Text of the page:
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WEDNESDAY 5.21

BR549 -- Hell yeah, a real country band in the midst of race week. While local country stations dole out slick pop-country swill, these cats crank out a killer show of retro twang. They're not too shabby when it comes to rockabilly and straight hillbilly boogie either. They've dropped the hyphen (from BR5-49) and a couple of members as well. The current line-up is comprised of original members Chuck Mead, Shaw Wilson and Donnie Herron and augmented by Chris Scruggs and bassist Geoff Firebaugh. Opening for Charlie Daniels Band. Fieldcrest Cannon Stadium, Kannapolis (Shukla)

Chicken-Bone -- Pretty good roadhouse-style bluegrass here, nicely blending the classic 'grass of a Jim and Jesse with just a touch of the new stuff. The band's CD, Hickabilly Casserole, is more of the same -- solidly played, tasteful, and with just enough reverence that it never becomes too hokey. Something about the name sort of sticks in my throat, however. (Ba-dum-bum). Puckett's Farm Equipment (Davis)

THURSDAY 5.22

Kevin Gordon -- A graduate of the University of Iowa (where he studied poetry at the prestigious Iowa Writers' Workshop), Gordon never lost his first love, that of early rock & roll as purveyed by Lewis, Berry, Cochran and Co. I recently had a chance to see him perform in tiny Taylor, MS, and his stripped down band (Kevin, guitar, guy on a snare and cymbal) fit the stripped-down little roadhouse/grocery store to a T, resulting in one of my favorite shows in years (coulda been the free Jack Daniels, though). Indeed, Keb' Go' is one of the few songwriters around that understands the maxim that sometimes a writer can say more with what he leaves out than with what he puts in. Poetic stuff, but not in a songwriter kind of way. Rather, in a "saying what needs to be said in the best and fewest words possible" kind of way. Shit. That's way too long to be a maxim. See how hard it is? Also Saturday at the Double Door Inn with David Childers. Rodi, Gastonia (Davis)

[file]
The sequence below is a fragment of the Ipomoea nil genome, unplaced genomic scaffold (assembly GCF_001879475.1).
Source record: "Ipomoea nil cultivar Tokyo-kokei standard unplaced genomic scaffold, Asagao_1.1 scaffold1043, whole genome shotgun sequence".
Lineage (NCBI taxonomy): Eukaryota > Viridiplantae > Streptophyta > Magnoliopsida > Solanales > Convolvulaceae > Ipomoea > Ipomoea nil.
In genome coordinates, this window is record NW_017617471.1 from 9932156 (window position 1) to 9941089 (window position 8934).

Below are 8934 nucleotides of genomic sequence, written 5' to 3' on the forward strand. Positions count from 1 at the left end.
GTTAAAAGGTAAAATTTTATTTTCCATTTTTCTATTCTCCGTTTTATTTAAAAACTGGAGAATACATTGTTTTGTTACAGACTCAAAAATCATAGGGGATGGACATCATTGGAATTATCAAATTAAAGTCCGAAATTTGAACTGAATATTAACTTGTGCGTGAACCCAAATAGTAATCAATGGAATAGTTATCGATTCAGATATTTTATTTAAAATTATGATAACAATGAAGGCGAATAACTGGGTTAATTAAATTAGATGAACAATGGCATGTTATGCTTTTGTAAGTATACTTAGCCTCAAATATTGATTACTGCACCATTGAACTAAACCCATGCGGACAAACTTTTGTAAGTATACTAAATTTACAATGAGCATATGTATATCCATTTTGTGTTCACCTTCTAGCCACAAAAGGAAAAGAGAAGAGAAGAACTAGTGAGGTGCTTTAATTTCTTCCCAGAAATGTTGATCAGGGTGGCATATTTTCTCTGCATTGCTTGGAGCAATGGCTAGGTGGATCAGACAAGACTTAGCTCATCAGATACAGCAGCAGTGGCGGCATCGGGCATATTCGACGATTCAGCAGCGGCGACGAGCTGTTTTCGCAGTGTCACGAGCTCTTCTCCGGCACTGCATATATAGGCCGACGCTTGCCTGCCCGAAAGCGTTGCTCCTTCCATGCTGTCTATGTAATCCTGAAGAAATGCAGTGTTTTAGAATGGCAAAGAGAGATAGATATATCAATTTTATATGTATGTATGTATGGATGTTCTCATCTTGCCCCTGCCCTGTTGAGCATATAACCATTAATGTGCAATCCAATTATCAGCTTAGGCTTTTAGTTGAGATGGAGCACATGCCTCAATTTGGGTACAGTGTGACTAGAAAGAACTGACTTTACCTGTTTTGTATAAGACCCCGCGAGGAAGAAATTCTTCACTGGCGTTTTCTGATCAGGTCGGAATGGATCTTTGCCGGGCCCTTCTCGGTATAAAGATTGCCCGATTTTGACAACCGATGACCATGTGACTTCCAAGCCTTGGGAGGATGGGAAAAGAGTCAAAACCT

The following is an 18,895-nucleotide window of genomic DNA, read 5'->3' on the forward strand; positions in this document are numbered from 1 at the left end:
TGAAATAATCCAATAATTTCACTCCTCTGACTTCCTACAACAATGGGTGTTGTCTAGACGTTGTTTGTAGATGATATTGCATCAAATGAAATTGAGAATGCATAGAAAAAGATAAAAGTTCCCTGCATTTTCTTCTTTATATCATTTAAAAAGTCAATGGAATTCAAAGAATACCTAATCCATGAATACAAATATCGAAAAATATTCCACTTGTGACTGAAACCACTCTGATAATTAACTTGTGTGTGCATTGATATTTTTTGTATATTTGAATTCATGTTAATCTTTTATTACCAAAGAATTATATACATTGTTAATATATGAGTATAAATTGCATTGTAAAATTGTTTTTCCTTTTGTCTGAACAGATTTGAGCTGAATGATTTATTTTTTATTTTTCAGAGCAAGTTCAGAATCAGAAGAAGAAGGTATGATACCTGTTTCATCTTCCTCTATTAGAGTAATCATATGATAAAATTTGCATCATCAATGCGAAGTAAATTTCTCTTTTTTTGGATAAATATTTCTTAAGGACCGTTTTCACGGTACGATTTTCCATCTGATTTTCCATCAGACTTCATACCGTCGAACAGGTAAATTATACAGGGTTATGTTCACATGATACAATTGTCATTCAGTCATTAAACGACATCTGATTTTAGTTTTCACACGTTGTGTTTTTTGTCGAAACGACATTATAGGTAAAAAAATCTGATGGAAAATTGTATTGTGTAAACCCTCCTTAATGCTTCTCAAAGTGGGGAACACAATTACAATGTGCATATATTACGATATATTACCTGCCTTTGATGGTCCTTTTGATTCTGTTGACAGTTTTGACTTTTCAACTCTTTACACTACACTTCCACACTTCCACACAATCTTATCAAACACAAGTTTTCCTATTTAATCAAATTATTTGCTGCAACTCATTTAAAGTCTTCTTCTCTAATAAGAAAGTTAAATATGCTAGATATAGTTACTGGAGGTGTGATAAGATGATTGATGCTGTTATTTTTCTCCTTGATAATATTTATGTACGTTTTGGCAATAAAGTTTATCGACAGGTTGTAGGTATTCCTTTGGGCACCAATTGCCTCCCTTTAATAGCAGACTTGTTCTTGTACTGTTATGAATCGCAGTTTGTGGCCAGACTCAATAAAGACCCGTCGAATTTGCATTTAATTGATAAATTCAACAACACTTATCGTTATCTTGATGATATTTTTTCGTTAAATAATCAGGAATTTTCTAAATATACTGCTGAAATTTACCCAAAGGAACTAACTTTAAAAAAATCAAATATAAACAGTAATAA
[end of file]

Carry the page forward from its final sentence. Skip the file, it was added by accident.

FRIDAY 5.23

AFI -- The opening track of their new effort, Sing the Sorrow, kicks off like a Neurosis record but the hardcore dudes from East Bay easily move dirge to uplifting punk rock to almost, gulp, balladeering. AFI are maturing the angst into reachable directions. It's refreshing to see a band actually flexing its musical muscle after jumping to a major label from an adventurous indie. Hmmm, there may be hope yet for the big boys. With Most Precious Blood. Tremont Music Hall (Shukla)

Jem Crossland & the Hypertonics -- Crossland wasn't born on American soil, but he does a fine job of synthesizing this country's early music history: namely, folks like Elvis Presley, Roy Orbison, and Bill Haley. While Haley had "His Comets," Crossland boasts the capable Hypertonics, comprised of John Marlow on drums and Charlotte music vet Chipps Baker on saxophone and bass. Indeed, Crossland is able to look at this country's roots music as only an outside eye can: clearly, affectionately, and with an uncanny purity that comes from always having been exposed to the good stuff. With Drat, a new band composed of some familiar faces (see Lynn Farris' In Tune column). Double Door Inn (Davis)